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How capitalism has caused famine in Niger

category west africa | economy | opinion / analysis author Tuesday August 16, 2005 19:11author by Anarcho Report this post to the editors

IMF structural adjustment programme pressed Niger too hard

Niger is the second poorest country in the world. Markets in some parts of the country are still full of produce. Yet a few minutes drive from these is the face of Niger which the world has seen -- starving people under canvas tents with aid workers trying their best to help them. The reason is simple -- poverty. People cannot afford to buy the goods in the market and so they go hungry. This, the bleak reality of Niger's famine, is noticeably absent from almost all of the media reports

Niger: Yet another capitalist famine

In capitalism it is a little know feature of famines that the affected countries generally do produce enough food. During the Irish famine of the 1840s, Ireland exported food to Britain. During the Ethiopian famines which inspired Live Aid in 1985, cash crops were exported to the west. The same applies to the current famine in Niger.

Capitalism has always been marked by extremes in rich and poor. Niger,the second poorest country in the world, is no exception, with markets in some parts of the country still full of produce. Yet a few minutes drive from these is the face of Niger which the world has seen -- starving people under canvas tents with aid workers trying their best to help them.

The reason is simple -- poverty. People cannot afford to buy the goodsin the market and so they go hungry. This, the bleak reality of Niger's famine, is noticeably absent from almost all of the media reports. There the hunger is seen as a natural disaster, not a man-made one. This is unsurprising, given the role of capitalism has played in this (and other) famines. It cuts to the heart of claims that the capitalist market can solve the problems of the world's poor.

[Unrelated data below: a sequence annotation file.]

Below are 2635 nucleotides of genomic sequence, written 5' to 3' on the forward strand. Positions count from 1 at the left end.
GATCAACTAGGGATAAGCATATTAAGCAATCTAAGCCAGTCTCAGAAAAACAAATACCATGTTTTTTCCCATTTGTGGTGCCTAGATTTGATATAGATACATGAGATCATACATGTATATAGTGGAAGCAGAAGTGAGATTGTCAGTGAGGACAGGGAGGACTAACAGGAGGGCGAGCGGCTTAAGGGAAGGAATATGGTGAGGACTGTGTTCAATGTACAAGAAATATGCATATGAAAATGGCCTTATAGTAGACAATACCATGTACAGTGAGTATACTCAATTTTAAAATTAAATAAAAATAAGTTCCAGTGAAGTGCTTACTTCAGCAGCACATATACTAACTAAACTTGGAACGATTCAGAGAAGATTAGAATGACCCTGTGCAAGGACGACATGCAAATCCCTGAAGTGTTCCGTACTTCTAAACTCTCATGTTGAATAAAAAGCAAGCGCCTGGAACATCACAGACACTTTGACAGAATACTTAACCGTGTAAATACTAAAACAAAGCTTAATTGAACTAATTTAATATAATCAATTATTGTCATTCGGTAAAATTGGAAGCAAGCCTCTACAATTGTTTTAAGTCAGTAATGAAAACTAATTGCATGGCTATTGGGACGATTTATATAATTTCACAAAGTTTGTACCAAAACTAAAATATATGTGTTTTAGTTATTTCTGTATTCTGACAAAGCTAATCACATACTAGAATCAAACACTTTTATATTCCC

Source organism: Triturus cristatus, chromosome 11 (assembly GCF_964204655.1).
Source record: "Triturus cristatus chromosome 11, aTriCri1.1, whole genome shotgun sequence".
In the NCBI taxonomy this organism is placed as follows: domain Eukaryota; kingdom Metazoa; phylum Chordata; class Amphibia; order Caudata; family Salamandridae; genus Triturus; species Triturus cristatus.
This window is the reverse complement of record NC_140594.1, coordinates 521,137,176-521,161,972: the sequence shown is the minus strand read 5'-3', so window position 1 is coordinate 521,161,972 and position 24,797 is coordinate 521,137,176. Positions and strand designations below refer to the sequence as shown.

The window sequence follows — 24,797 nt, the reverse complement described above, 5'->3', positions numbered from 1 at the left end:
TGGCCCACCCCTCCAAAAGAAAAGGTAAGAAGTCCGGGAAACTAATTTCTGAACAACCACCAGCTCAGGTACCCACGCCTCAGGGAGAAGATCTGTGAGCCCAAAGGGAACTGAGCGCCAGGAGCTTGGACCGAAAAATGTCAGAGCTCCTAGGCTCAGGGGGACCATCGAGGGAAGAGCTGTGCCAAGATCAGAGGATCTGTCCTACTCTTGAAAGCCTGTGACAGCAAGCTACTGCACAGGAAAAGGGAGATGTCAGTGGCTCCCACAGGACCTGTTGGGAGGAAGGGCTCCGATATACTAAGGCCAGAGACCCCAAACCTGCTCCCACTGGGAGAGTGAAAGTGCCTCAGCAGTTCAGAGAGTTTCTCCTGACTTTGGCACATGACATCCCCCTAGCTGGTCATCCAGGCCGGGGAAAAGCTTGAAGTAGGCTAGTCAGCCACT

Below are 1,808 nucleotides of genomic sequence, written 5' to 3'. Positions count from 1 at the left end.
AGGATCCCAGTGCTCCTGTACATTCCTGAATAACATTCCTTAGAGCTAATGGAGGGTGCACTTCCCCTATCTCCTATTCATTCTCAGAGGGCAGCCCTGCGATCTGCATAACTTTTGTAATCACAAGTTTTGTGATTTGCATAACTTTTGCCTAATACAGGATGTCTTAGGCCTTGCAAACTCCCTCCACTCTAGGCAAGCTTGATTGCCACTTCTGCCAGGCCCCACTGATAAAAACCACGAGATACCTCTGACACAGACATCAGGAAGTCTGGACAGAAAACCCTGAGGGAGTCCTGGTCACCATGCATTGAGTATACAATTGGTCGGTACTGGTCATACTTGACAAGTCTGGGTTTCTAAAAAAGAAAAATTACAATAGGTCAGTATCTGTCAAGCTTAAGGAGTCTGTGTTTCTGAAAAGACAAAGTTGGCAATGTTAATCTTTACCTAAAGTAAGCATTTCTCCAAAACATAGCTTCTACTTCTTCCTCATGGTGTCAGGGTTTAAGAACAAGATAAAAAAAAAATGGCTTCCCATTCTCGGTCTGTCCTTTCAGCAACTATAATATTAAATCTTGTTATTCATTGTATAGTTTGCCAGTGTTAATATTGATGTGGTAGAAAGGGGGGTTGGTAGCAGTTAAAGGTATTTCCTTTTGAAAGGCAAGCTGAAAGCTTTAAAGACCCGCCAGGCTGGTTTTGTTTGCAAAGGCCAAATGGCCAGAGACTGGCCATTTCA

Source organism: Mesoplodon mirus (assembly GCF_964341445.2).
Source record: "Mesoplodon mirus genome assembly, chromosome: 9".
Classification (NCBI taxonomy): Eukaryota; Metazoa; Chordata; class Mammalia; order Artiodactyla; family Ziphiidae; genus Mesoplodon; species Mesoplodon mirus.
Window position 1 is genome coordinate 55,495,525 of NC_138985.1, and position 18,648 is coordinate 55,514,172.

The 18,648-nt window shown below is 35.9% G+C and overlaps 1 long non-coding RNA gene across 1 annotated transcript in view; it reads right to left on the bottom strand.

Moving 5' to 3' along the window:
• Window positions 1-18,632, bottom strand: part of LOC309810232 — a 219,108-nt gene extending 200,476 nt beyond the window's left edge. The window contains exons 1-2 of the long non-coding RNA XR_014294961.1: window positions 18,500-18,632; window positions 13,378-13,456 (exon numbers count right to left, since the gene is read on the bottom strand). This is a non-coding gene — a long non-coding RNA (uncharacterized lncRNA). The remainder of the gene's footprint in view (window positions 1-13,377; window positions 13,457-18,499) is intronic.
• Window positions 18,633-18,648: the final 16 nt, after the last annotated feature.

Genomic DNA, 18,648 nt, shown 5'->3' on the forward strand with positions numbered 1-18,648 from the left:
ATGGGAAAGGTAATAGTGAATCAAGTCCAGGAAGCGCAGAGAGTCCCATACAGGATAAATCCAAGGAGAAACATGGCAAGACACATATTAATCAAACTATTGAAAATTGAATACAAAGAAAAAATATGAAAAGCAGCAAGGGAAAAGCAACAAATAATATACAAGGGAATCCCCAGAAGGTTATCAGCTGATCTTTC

As in most famines, the situation has been worsened by market forces. The last harvest was only 11% below the five-yearly average and drought and pests had a modest impact on it. Yet the price of grain went through the roof, with a 100g bad of millet, the staple grain, nearly doubling in price since last year (from around STR13 to STR25). While problems started when locusts ate crops and cattle fodder, it reached crisis proportionswhen the market worked its magic and the prices of food shot out of reach. While there is a need for food, there is no demand for it. Unsurprisingly, traders in Niger have been exporting grain to wealthier neighbouring= countries.

Niger relies on donors such as the EU, which favours "free-market" solutions to African poverty. The Niger government, eager to curry favour with the G8, initially refused to hand out free food to the starving as it wanted prove its "free market" credentials and so instead offered millet at subsidised prices. Prices the poorest could not afford. The G8 had written off some of Niger's debt, but only on the condition that it implemented approved economic reforms -- its 'debt relief' programme for Highly Indebted Poor Countries stipulates that recipients must remove subsidies for food, reduce subsidies for food production and increase the intake of tax, all as part of a programme for "free market reform". The UN agreed with the Niger government, and refused to distribute free food on the basis that this would interfere with the free market and could harm the country's development out of poverty.